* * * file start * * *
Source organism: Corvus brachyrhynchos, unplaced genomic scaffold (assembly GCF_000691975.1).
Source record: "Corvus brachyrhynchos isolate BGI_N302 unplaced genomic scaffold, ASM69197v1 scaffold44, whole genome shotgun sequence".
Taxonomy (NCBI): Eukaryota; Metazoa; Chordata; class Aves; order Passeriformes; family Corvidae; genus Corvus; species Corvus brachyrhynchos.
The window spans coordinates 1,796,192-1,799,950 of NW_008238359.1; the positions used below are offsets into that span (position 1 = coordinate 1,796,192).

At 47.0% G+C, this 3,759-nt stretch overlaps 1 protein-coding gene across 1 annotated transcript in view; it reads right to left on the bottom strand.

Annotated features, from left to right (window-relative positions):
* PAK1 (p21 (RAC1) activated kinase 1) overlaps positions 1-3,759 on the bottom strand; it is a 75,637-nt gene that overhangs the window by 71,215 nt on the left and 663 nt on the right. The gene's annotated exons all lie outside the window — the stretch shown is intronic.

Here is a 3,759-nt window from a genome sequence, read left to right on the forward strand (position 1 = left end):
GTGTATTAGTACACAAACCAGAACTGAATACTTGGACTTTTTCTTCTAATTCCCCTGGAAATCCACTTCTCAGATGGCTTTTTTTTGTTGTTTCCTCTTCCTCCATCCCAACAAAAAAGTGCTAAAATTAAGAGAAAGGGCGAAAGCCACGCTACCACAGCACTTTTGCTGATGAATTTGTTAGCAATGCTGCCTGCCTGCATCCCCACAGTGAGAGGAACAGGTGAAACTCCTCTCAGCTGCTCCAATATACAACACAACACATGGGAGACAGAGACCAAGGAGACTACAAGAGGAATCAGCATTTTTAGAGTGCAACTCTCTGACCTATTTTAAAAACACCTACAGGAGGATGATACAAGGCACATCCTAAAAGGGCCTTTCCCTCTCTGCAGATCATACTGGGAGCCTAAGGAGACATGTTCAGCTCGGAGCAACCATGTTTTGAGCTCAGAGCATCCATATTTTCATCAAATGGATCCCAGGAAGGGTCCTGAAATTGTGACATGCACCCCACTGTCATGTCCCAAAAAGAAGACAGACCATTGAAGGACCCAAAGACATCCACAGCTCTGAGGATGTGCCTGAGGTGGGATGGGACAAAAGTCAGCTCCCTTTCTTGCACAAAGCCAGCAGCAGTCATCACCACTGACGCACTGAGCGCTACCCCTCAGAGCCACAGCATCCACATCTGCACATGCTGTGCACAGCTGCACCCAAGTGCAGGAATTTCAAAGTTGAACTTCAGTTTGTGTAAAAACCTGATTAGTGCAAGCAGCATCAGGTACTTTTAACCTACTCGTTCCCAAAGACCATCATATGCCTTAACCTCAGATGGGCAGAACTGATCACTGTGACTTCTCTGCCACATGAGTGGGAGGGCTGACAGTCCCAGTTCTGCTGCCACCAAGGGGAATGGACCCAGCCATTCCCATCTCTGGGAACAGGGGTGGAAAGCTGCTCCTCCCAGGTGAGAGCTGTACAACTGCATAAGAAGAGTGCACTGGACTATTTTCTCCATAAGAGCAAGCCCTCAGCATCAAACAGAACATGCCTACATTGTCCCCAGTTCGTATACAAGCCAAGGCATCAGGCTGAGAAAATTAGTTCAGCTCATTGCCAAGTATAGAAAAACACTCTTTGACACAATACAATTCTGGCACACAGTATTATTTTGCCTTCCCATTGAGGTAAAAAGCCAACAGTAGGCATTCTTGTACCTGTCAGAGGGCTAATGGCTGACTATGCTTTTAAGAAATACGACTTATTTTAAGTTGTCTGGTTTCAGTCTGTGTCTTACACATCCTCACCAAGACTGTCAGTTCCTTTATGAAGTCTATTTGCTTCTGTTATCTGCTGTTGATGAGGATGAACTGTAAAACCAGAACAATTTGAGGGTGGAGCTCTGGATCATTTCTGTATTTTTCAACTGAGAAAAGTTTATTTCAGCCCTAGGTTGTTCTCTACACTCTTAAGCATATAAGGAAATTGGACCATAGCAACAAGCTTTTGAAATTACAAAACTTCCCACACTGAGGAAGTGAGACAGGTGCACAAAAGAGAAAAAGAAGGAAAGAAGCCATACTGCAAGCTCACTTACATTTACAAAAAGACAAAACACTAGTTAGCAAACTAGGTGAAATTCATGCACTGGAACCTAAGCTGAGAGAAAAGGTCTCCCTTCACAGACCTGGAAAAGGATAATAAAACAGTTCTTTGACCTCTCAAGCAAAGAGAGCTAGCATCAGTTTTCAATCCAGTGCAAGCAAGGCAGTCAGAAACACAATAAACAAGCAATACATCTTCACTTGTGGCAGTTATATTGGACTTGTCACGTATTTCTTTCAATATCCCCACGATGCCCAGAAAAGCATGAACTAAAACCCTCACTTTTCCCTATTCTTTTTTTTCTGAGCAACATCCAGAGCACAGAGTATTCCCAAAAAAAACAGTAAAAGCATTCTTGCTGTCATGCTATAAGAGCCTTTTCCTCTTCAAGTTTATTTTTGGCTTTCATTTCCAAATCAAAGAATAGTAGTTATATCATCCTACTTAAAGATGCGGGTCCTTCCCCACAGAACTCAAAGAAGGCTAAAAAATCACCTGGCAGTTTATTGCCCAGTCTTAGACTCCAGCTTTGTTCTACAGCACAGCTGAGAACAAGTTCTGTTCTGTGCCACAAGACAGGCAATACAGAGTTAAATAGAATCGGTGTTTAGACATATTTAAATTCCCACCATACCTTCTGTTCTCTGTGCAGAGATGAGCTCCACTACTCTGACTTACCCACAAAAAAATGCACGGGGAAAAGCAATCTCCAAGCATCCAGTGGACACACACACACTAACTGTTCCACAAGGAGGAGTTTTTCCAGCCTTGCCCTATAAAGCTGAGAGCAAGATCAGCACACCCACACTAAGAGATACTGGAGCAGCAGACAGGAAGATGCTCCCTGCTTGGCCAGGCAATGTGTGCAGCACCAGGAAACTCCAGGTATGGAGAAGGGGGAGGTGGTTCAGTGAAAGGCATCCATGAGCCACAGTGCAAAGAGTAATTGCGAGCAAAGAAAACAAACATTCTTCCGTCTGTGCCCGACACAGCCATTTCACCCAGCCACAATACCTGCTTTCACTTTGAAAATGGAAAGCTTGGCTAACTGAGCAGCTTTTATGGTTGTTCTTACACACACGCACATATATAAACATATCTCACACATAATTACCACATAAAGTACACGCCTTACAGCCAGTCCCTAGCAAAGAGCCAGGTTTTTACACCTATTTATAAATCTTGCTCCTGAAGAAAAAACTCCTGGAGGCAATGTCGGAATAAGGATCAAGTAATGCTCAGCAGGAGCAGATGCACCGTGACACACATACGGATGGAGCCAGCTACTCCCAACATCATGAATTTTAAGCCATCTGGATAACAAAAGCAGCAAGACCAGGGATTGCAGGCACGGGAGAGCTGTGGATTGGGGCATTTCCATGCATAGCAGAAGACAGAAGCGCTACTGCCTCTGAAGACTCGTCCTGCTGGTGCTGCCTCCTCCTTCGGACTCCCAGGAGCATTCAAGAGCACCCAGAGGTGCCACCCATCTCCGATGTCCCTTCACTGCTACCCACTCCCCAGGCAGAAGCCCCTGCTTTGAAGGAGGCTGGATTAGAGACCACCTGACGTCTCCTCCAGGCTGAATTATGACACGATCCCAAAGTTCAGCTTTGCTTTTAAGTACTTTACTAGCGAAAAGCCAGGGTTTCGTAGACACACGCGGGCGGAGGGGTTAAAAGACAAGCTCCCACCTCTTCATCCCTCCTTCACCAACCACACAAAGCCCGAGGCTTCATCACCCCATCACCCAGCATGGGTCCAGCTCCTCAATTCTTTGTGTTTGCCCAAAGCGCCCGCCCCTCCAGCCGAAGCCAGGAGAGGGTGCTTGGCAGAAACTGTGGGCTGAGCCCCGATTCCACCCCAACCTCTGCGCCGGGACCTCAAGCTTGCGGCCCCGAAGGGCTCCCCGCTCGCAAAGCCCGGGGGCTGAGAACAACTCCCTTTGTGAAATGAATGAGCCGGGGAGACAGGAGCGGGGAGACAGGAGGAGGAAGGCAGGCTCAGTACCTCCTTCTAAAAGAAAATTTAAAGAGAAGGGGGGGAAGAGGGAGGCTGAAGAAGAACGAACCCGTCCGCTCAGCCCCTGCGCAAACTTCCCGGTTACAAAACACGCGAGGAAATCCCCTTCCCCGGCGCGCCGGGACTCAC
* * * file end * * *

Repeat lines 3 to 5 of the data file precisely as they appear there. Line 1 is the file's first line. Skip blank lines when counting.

Taxonomy (NCBI): Eukaryota; Metazoa; Chordata; class Aves; order Passeriformes; family Corvidae; genus Corvus; species Corvus brachyrhynchos.
The window spans coordinates 1,796,192-1,799,950 of NW_008238359.1; the positions used below are offsets into that span (position 1 = coordinate 1,796,192).

At 47.0% G+C, this 3,759-nt stretch overlaps 1 protein-coding gene across 1 annotated transcript in view; it reads right to left on the bottom strand.